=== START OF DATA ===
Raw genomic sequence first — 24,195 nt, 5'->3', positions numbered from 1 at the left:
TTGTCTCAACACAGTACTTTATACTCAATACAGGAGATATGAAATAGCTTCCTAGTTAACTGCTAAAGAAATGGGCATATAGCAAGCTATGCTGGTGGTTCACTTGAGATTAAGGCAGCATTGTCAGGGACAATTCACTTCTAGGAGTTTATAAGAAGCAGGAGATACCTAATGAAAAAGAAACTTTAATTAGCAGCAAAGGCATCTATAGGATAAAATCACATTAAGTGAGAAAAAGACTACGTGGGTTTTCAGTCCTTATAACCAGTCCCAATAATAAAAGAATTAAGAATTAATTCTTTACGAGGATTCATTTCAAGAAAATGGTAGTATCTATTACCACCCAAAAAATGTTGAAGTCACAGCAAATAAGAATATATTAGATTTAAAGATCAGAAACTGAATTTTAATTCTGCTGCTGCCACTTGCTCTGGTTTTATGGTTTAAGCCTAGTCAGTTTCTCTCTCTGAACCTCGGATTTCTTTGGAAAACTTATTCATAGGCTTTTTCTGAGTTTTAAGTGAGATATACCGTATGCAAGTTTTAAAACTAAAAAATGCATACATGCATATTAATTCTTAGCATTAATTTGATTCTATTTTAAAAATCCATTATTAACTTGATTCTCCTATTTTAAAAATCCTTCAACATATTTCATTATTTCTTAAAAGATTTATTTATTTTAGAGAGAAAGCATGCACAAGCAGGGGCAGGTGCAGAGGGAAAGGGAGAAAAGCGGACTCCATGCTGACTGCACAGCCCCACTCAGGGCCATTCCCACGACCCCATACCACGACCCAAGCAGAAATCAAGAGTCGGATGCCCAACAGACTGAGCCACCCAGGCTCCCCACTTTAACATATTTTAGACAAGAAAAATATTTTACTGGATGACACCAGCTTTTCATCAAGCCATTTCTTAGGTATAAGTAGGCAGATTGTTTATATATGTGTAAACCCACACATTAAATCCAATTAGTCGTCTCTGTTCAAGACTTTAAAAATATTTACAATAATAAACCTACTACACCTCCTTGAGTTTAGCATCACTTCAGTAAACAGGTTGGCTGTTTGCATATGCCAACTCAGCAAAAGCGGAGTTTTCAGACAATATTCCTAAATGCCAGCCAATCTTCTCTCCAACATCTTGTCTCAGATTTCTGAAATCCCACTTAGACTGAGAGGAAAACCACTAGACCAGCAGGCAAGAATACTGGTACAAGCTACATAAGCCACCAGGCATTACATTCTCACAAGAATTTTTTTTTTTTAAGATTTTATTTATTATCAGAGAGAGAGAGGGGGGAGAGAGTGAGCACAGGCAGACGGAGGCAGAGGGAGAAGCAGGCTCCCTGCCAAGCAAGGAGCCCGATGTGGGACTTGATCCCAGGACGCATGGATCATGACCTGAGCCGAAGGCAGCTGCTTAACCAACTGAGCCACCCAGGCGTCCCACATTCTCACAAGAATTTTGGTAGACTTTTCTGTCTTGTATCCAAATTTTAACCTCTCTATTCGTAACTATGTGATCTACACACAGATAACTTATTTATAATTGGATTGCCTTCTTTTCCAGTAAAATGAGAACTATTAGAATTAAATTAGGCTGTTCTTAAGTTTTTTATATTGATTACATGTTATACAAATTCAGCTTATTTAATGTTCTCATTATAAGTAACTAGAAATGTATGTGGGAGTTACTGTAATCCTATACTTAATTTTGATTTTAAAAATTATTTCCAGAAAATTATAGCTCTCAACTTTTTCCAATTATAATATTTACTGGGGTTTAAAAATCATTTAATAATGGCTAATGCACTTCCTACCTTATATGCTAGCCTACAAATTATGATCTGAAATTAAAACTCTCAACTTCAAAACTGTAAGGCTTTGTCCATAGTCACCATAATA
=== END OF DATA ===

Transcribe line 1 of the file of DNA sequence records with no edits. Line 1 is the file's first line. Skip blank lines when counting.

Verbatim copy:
Raw genomic sequence first — 24,195 nt, 5'->3', positions numbered from 1 at the left: